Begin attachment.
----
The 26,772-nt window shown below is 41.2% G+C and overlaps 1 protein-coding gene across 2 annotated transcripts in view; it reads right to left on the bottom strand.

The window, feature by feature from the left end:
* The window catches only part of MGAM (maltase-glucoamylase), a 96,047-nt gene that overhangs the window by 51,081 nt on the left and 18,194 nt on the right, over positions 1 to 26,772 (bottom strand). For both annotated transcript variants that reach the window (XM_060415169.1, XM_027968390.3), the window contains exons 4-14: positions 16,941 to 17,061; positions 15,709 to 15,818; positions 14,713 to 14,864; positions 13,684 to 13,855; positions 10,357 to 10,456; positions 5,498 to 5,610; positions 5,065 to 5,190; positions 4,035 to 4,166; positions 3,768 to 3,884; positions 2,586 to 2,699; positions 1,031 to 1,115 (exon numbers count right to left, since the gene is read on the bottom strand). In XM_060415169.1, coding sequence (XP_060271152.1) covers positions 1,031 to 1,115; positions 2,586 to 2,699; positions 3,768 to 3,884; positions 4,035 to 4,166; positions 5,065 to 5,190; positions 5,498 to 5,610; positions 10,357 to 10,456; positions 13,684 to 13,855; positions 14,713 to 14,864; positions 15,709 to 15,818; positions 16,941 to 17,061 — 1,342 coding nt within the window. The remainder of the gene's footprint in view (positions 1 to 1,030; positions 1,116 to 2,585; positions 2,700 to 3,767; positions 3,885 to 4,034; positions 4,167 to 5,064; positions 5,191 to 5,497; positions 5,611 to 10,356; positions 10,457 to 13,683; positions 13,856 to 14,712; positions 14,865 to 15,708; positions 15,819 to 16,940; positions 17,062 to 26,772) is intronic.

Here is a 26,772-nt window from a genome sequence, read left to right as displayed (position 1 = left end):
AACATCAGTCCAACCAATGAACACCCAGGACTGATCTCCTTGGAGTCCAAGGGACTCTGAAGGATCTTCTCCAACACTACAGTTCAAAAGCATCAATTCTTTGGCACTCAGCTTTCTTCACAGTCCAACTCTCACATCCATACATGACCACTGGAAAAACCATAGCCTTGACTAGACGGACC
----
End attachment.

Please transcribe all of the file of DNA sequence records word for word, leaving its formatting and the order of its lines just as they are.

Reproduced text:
The 26,772-nt window shown below is 41.2% G+C and overlaps 1 protein-coding gene across 2 annotated transcripts in view; it reads right to left on the bottom strand.

The window, feature by feature from the left end:
* The window catches only part of MGAM (maltase-glucoamylase), a 96,047-nt gene that overhangs the window by 51,081 nt on the left and 18,194 nt on the right, over positions 1 to 26,772 (bottom strand). For both annotated transcript variants that reach the window (XM_060415169.1, XM_027968390.3), the window contains exons 4-14: positions 16,941 to 17,061; positions 15,709 to 15,818; positions 14,713 to 14,864; positions 13,684 to 13,855; positions 10,357 to 10,456; positions 5,498 to 5,610; positions 5,065 to 5,190; positions 4,035 to 4,166; positions 3,768 to 3,884; positions 2,586 to 2,699; positions 1,031 to 1,115 (exon numbers count right to left, since the gene is read on the bottom strand). In XM_060415169.1, coding sequence (XP_060271152.1) covers positions 1,031 to 1,115; positions 2,586 to 2,699; positions 3,768 to 3,884; positions 4,035 to 4,166; positions 5,065 to 5,190; positions 5,498 to 5,610; positions 10,357 to 10,456; positions 13,684 to 13,855; positions 14,713 to 14,864; positions 15,709 to 15,818; positions 16,941 to 17,061 — 1,342 coding nt within the window. The remainder of the gene's footprint in view (positions 1 to 1,030; positions 1,116 to 2,585; positions 2,700 to 3,767; positions 3,885 to 4,034; positions 4,167 to 5,064; positions 5,191 to 5,497; positions 5,611 to 10,356; positions 10,457 to 13,683; positions 13,856 to 14,712; positions 14,865 to 15,708; positions 15,819 to 16,940; positions 17,062 to 26,772) is intronic.

Here is a 26,772-nt window from a genome sequence, read left to right as displayed (position 1 = left end):
AACATCAGTCCAACCAATGAACACCCAGGACTGATCTCCTTGGAGTCCAAGGGACTCTGAAGGATCTTCTCCAACACTACAGTTCAAAAGCATCAATTCTTTGGCACTCAGCTTTCTTCACAGTCCAACTCTCACATCCATACATGACCACTGGAAAAACCATAGCCTTGACTAGACGGACC